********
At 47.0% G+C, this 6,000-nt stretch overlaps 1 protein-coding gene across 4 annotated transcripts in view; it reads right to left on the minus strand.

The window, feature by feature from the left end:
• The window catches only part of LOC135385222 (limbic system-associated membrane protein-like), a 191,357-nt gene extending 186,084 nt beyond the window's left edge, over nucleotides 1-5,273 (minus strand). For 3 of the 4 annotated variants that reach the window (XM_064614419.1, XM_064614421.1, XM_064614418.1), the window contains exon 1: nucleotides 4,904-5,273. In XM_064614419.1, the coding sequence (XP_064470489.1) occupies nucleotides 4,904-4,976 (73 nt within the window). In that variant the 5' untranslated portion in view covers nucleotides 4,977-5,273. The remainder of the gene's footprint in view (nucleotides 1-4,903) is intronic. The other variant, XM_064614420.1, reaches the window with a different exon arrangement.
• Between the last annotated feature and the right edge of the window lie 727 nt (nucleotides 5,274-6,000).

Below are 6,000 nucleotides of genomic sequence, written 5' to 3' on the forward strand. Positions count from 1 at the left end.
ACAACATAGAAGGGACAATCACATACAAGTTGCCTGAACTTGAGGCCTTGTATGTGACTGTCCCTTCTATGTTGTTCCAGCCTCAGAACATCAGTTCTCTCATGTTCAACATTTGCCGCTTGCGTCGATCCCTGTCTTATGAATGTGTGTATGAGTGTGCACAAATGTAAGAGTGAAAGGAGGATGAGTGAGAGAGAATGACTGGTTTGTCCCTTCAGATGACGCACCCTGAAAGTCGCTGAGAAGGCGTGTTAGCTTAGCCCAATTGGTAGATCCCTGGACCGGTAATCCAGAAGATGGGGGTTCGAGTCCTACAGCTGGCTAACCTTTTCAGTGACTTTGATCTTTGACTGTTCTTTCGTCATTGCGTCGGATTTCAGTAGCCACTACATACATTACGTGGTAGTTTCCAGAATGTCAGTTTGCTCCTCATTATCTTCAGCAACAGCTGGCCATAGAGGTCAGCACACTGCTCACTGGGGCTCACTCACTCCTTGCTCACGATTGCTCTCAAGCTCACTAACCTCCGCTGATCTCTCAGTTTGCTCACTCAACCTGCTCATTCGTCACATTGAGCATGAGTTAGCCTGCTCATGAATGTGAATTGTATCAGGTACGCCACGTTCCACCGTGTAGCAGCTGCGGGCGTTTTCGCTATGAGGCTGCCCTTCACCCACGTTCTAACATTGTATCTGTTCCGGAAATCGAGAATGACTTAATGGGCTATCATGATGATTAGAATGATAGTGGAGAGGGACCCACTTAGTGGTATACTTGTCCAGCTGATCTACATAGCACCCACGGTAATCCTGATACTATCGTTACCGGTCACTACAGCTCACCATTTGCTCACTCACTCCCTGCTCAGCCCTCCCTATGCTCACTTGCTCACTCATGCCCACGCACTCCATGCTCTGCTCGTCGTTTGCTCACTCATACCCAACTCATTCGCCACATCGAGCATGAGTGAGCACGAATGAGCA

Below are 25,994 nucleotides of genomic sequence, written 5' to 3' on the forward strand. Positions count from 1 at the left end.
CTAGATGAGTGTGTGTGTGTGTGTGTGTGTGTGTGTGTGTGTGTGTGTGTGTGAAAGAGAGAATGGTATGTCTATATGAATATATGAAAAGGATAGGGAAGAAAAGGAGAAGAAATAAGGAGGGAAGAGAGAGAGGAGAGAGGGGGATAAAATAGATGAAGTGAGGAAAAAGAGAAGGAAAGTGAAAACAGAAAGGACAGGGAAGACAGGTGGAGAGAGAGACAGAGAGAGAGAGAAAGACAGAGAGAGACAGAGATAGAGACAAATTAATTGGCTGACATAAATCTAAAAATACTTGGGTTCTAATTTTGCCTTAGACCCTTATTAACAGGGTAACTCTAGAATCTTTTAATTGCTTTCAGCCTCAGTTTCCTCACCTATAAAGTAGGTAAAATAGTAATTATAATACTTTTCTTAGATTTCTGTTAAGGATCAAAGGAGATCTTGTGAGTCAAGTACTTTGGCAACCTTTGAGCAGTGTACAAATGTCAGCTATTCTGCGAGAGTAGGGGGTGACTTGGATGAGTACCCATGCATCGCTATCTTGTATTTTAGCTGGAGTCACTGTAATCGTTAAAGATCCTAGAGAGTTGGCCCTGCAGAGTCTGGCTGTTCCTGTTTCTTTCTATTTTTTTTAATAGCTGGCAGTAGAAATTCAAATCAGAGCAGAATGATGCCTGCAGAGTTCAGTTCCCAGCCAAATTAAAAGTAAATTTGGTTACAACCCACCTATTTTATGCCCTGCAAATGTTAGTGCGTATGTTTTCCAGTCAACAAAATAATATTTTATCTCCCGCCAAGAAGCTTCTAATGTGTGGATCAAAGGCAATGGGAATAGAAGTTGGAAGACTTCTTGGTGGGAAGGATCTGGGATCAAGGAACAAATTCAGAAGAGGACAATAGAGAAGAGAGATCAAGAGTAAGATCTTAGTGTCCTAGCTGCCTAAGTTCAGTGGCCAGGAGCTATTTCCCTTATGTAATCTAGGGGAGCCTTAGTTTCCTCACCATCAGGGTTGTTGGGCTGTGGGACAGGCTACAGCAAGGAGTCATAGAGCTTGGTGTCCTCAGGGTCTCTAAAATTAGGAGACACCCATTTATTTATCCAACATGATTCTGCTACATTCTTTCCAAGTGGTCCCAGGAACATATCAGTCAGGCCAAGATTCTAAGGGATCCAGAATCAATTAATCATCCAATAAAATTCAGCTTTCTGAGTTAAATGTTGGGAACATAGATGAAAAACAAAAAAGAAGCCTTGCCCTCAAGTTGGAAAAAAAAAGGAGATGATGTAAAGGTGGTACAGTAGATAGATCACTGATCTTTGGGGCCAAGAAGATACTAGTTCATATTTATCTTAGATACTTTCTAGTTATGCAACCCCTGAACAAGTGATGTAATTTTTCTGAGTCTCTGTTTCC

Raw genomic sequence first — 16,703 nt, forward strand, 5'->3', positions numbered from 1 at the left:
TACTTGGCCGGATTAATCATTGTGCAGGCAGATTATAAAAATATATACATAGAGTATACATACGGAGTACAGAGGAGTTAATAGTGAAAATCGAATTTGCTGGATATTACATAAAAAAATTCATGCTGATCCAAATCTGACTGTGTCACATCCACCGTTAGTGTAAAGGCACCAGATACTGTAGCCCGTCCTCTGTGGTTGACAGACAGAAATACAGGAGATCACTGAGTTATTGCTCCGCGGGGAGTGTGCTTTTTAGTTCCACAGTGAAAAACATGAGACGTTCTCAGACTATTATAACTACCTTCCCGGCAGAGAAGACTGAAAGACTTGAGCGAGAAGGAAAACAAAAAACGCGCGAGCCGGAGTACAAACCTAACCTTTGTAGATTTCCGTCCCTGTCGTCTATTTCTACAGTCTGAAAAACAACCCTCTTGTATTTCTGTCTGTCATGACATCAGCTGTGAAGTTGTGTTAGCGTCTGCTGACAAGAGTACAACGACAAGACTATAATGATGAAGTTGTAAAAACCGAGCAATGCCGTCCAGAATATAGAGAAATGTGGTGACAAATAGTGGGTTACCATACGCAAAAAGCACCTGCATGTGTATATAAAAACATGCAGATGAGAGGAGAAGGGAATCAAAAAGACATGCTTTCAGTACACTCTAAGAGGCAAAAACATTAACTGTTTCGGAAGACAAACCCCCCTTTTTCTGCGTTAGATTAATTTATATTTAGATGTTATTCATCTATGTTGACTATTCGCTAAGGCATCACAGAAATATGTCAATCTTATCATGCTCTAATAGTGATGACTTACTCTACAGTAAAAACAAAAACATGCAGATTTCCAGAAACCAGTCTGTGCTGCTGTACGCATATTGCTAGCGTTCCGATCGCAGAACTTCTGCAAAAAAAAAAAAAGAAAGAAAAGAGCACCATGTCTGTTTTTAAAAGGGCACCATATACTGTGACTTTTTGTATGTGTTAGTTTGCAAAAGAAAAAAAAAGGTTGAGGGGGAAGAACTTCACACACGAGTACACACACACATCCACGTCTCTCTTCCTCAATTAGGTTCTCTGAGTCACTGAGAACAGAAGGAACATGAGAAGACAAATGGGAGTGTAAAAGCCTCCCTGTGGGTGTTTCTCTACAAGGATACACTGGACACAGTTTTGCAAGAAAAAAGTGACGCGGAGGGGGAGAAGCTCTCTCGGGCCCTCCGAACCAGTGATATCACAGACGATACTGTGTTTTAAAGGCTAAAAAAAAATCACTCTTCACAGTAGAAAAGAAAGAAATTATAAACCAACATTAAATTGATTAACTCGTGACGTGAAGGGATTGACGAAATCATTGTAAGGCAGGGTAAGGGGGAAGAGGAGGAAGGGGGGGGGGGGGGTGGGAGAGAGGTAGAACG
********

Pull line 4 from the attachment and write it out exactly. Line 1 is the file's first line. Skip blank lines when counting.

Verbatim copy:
• Between the last annotated feature and the right edge of the window lie 727 nt (nucleotides 5,274-6,000).